Every Monday, I spotlight a random episode of M*A*S*H, providing a brief review and asking readers to offer their thoughts.
You are watching: Mash for want of a boot
“For Want of a Boot” (#41, 2×17)Originally Broadcast: Saturday, January 12th, 1974Written by Sheldon KellerDirected by Don Weis
Capsule Summary: Hawkeye is in desperate need of a new pair of boots but everybody wants something before they’ll help him.
I love this episode. It’s definitely silly, and reminiscent of Season 1’s “The Long-John Flap,” but I still enjoy how Hawkeye and Trapper get caught up in an increasingly complex web of wheeling and dealing that ultimately falls apart in spectacular fashion. I’d forgotten exactly why the plan to get the boots collapsed, which made rewatching the episode much more fun.
Am I the only one who feels a little bit sorry for Frank? Hawkeye stuffing Frank’s wife’s birthday card into his boot is actually a pretty awful thing to do. It’s also tough to hear Frank discussing how sad his birthday parties were when he was a kid. He’s just self-aware enough to recognize that people don’t like him but seemingly incapable of understanding why. At his surprise birthday party, he seems genuinely excited. He says its the happiest night of his life and even calls Hawkeye and Trapper his buddies just before the whole thing falls apart.
Later, while arguing with Margaret about cutting his birthday cake, Frank seems so pathetic. He whines and Margaret tells him to act like man and calls him a twit. It’s sad.
I can’t decide what my favorite bit of dialogue is. Margaret calling Henry “Colonel DrunkyJohn” is hilarious. So is Nurse Murphy’s response to Radar: “Only if you plug yourself in and blow on my hair.” Perhaps nothing tops Trapper’s defense of Klinger, however:
Frank: “Never! You’re asking me to let a pervert out of the army?”Hawkeye: “Oh, right, Frank. By all means, let’s keep the perverts in the army.”Trapper: “Anyway, Klinger’s not a pervert.”Margaret: “How do you know?”Trapper: “Because I’m one and he’s never at the meetings.”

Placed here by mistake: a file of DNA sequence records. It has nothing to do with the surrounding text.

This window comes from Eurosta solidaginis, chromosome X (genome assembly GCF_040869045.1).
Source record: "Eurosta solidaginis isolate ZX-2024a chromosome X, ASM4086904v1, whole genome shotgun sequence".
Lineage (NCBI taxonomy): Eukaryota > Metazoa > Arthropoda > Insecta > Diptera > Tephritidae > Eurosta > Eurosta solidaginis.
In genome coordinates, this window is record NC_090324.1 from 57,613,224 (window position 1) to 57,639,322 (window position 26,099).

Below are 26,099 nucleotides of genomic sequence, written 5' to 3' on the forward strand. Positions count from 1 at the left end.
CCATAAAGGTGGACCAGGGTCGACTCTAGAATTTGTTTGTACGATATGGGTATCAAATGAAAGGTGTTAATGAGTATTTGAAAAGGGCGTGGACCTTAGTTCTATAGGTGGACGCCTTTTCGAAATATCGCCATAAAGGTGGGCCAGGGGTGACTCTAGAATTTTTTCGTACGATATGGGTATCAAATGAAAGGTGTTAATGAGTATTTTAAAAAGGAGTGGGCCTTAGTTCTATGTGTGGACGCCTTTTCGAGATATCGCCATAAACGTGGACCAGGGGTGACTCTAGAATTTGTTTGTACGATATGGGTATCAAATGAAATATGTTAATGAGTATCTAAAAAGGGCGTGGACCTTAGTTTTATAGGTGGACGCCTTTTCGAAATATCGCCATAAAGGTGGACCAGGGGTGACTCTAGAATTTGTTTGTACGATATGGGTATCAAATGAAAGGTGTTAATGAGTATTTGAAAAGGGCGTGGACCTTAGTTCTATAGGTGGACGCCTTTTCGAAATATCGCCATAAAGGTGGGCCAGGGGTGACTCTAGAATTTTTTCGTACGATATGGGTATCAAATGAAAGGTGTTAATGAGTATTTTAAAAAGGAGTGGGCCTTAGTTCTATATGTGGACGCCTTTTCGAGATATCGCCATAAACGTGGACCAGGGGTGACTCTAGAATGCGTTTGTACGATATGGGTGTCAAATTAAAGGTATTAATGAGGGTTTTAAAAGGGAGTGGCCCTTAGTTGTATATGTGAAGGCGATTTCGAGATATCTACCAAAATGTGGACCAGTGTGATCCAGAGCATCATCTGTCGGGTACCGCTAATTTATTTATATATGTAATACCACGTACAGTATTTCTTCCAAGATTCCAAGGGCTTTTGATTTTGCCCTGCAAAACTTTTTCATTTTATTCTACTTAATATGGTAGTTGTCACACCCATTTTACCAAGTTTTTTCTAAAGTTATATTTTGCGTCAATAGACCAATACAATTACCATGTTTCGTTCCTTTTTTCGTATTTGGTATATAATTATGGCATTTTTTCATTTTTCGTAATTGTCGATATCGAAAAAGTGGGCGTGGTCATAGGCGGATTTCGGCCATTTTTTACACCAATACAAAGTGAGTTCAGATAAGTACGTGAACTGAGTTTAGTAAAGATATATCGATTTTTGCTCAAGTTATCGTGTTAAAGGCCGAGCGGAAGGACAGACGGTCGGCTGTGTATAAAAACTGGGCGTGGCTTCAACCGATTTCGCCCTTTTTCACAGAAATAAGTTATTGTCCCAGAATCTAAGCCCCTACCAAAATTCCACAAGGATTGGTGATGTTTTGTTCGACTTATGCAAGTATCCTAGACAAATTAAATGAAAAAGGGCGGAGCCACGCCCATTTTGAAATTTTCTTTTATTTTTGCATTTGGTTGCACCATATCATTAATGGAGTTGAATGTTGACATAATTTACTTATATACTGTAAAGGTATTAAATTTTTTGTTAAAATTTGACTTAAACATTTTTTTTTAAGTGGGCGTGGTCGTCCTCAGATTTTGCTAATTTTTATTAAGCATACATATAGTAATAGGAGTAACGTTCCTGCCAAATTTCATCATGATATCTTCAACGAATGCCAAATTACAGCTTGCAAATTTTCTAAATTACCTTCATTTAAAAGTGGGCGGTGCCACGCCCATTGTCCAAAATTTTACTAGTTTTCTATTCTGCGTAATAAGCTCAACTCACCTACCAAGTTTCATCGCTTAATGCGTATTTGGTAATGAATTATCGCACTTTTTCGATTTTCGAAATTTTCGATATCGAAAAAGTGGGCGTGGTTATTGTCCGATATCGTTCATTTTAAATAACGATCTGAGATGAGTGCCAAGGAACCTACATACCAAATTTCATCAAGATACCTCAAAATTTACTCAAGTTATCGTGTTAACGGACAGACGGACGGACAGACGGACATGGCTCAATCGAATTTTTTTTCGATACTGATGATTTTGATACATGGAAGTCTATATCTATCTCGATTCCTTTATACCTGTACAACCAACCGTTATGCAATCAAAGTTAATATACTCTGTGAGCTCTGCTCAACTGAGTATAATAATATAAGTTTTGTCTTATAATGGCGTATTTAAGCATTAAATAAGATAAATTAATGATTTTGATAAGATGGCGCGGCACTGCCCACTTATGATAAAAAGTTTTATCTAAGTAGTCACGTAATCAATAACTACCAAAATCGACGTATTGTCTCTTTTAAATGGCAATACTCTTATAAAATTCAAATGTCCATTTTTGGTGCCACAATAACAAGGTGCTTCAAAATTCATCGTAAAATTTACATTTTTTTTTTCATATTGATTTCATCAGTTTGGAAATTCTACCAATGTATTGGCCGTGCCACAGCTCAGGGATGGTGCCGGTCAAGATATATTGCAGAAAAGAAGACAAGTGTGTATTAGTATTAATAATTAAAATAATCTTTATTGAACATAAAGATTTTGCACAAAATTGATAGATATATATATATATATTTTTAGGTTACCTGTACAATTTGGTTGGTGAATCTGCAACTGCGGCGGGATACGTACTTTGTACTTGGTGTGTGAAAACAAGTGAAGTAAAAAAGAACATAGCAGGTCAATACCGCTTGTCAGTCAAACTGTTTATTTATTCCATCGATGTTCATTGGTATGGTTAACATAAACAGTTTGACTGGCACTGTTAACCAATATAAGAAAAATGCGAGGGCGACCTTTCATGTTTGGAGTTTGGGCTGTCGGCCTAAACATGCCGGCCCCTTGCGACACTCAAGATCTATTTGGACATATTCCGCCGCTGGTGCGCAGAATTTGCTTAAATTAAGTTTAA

And who could forget Klinger’s “Hey, she’s tearing up my crazy papers!”
Suzanne Zenor’s name in the closing credits is unusually prominent and I’m not sure why. She doesn’t have a very big role.
There are plenty of familiar faces in the background at Frank’s party: Jeff Maxwell, Kellye Nakahara, Roy Goldman, Dennis Troy, and Sheila Lauritsen.
Lauritsen has just one line in the episode–“Hawkeye, is that your hand?”–but that’s enough to earn her a credit for her appearance. “For Want of a Boot” marks her last credited appearance but she’s seen in at least one additional episode.
Johnny Haymer makes his first guest appearance as Sgt. Zale in this episode. It’s also the first credited appearance for Patricia Stevens, although I believe she’s in a few earlier episodes uncredited.
Father Mulcahy is not in this episode.
Once again, there’s really nothing I can add to the discussion that Arj hasn’t already mentioned. . . . except maybe another little gem of a moment where Radar brings Henry all of the paperwork for him to sign, and we have this exchange:
HENRY: Radar, tell me the truth. Do you understand all of this army stuff?RADAR: Uh, I try not to, sir. Slows up the works.
There is one little oddity: did anyone notice that Klinger refered to Margaret as Major O’Houlihan, which was her last name in the novel and movie.
I don’t mean to be “that guy,” but it’s Houlihan in the original novel.
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It’s also technically Houlihan in the movie, but Henry constantly refers to her as O’Houlihan, leading to the subsequent confusion nowadays. This was either as an intentional show of incompetence or a genuine mistake on the part of Roger Bowen. (I’ve heard both.) If you listen during the scene where she and Frank write the letter during Trapper’s party, she clearly refers to herself as simply Houlihan.